I have been a teacher for 30 years, a Headteacher for 15 years and, at the age of 54, this much I know about hay bales, Heaney and what to do before the sun sets.
Two days ago I rose at 3.45 am and drove fifty miles to fish the Yorkshire Esk which weaves its way through the North Yorkshire moors. As the sun rose across Great Fryup Dale, what struck me was the legacy of this glorious summer; the hay has been baled and stands in golden cylinders, field after field.
Walking the river’s edge, the gilded landscape reminded me of Heaney’s poem “The Baler”, from his last collection, Human Chain. All aspects of Heaney’s art are there in this poem: his rural roots; the exactness of his observations; his economy of language; the apposite mythical allusions; the profundity beneath his understatedness. The shift in the last two stanzas is so subtle, you only grasp its seismic import after you have finished reading.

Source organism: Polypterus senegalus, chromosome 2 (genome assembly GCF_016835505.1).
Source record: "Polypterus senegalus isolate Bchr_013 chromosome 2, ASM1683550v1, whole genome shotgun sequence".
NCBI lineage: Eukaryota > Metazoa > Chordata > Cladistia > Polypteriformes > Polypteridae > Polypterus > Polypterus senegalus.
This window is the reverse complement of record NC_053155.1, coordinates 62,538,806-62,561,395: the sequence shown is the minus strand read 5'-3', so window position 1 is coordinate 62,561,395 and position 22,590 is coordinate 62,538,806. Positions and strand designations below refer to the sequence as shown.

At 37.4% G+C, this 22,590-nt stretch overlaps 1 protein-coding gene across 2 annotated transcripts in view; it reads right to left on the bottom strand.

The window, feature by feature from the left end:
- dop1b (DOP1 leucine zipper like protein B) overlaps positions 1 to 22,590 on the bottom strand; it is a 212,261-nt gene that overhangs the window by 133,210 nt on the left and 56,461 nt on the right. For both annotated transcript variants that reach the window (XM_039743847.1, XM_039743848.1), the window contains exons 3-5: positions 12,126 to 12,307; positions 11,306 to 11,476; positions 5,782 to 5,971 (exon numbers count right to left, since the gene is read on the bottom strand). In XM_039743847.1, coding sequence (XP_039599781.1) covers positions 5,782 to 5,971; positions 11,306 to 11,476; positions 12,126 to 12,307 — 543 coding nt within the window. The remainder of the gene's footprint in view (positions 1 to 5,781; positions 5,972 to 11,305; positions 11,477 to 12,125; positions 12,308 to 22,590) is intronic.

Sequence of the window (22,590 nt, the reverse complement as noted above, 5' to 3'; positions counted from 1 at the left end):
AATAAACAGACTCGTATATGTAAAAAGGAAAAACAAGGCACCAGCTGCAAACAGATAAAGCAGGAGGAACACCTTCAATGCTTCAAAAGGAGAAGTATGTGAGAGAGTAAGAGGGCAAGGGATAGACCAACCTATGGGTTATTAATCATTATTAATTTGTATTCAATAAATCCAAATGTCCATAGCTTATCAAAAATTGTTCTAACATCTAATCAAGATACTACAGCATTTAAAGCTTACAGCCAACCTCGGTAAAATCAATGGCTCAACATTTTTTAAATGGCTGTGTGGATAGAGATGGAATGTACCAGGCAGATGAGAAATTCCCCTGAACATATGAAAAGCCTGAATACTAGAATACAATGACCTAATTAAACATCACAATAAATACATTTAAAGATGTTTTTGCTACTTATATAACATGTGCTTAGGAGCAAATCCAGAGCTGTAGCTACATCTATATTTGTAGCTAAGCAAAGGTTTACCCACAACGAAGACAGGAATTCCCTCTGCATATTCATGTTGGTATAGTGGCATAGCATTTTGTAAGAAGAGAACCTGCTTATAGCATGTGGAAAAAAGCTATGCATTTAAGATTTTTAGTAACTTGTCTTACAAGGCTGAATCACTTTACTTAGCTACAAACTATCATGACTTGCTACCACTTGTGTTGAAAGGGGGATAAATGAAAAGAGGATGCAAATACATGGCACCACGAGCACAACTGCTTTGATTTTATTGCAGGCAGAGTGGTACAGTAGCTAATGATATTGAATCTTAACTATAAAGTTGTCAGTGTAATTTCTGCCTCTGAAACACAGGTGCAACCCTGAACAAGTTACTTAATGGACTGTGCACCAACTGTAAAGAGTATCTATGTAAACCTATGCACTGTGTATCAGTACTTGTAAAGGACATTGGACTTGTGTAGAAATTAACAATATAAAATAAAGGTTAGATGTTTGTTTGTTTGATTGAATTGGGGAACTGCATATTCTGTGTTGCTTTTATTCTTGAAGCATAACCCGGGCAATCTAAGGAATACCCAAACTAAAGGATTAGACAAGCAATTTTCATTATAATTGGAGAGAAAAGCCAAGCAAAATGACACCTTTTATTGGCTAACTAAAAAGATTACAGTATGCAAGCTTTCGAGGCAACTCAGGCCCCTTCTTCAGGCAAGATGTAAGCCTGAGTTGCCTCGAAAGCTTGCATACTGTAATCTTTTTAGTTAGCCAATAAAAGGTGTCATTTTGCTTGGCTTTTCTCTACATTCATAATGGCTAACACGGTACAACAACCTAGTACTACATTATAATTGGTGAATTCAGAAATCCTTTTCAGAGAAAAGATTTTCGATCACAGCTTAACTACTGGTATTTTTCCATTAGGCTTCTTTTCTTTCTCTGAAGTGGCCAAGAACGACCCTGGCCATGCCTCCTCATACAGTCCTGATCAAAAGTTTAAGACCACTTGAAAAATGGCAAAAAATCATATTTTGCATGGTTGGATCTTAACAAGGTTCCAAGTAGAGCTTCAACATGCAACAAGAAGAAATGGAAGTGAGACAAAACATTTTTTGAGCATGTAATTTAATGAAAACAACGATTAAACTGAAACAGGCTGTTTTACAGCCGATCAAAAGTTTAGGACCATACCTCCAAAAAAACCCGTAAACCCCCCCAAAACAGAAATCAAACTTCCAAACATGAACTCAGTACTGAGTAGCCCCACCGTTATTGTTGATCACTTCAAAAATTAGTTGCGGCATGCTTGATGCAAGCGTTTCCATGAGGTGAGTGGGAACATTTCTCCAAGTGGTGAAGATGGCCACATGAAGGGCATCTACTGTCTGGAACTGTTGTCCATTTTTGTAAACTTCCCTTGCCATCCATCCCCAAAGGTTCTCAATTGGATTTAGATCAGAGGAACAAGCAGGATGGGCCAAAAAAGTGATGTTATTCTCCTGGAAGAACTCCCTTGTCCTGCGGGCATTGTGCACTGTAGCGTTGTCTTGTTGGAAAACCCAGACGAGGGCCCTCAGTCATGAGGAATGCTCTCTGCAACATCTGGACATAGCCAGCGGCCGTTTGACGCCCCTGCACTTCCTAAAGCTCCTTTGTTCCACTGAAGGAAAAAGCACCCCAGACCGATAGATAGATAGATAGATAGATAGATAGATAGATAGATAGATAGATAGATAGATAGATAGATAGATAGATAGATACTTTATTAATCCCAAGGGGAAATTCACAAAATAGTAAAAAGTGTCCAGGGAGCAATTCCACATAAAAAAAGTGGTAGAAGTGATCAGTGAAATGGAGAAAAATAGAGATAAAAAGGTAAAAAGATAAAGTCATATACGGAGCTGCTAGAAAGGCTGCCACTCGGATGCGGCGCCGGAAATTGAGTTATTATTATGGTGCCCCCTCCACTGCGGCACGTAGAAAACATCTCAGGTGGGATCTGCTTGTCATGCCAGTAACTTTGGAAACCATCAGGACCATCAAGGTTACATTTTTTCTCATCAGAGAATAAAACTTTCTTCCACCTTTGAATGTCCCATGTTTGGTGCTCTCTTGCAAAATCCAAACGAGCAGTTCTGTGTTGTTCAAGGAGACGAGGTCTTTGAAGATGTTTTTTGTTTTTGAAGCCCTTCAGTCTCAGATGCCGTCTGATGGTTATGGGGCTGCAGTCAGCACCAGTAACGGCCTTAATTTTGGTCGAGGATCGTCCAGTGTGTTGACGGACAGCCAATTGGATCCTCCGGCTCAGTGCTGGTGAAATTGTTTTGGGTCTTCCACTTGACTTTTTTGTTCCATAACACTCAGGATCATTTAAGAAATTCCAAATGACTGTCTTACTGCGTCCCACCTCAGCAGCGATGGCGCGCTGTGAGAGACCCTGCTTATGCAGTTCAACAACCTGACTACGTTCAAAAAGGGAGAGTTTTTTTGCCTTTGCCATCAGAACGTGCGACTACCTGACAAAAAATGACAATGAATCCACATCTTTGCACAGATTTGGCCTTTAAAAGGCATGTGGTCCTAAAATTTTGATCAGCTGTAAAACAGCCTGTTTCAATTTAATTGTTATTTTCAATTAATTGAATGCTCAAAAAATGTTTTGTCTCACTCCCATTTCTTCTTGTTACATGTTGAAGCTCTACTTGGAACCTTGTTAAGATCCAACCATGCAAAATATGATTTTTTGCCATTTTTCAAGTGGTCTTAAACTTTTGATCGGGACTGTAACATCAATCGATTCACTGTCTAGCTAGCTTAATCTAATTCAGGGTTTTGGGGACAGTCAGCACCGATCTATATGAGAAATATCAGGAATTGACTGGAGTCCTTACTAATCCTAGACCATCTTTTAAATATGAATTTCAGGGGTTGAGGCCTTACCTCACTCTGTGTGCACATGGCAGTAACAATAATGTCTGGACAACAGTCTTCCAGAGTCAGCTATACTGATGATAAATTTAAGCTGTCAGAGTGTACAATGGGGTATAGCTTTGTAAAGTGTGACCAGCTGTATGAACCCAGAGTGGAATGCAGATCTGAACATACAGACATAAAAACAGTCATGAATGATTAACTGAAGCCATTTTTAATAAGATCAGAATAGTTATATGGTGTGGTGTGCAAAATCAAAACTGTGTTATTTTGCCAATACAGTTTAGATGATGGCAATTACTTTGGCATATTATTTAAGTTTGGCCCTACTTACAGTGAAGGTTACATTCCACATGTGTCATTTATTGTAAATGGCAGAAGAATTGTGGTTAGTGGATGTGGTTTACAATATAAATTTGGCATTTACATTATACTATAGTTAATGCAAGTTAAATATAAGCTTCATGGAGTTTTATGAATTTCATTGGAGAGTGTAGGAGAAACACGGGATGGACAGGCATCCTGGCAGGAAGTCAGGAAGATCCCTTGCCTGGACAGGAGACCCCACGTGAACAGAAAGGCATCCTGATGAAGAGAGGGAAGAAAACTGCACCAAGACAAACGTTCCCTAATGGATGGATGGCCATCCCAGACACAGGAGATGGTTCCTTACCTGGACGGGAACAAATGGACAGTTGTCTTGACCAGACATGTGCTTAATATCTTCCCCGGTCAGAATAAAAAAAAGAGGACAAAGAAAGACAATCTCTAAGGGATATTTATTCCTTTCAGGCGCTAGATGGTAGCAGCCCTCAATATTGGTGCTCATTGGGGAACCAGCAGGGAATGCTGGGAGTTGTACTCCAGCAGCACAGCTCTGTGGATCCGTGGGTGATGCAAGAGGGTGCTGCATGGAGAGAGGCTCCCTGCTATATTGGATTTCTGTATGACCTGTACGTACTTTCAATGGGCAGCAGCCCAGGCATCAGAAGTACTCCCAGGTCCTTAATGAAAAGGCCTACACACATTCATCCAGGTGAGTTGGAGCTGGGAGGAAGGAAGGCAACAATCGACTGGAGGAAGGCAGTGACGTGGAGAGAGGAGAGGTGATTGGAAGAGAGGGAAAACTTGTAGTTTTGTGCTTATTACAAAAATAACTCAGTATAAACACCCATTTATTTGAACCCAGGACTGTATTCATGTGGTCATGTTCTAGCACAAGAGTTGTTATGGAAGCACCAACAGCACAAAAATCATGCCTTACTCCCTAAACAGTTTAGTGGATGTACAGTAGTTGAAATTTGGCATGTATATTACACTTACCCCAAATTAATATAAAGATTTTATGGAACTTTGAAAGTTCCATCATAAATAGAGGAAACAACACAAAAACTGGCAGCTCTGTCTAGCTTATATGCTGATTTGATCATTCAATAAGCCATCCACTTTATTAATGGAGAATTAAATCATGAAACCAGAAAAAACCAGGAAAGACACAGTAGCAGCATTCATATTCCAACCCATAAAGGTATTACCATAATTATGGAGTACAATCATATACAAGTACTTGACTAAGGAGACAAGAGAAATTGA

It is a poem for a man like me, who grew up in a house surrounded by hayfields, who spent his formative summers making dens with heaveable brick-shaped bales, who is in the August of his life – well beyond half-way – and who is wondering how on earth to spend his time before the sun sets. How did it get so late so soon?
All day the clunk of a baler
So taken for granted
It was evening before I came to
To what I was hearing
And missing: summer’s richest hours
As they had been to begin with,
And nearly rewarded enough
By the giddied-up race of a tractor
At the end of the day
Last-lapping a hayfield.
But what I also remembered
As woodpigeons sued at the edge
Of thirty gleaned acres
And I stood inhaling the cool
In a dusk eldorado
Of mighty cylindrical bales
Was Derek Hill’s saying,
The last time he sat at our table,
He could bear no longer to watch
The sun going down
And asking please to be put
With his back to the window.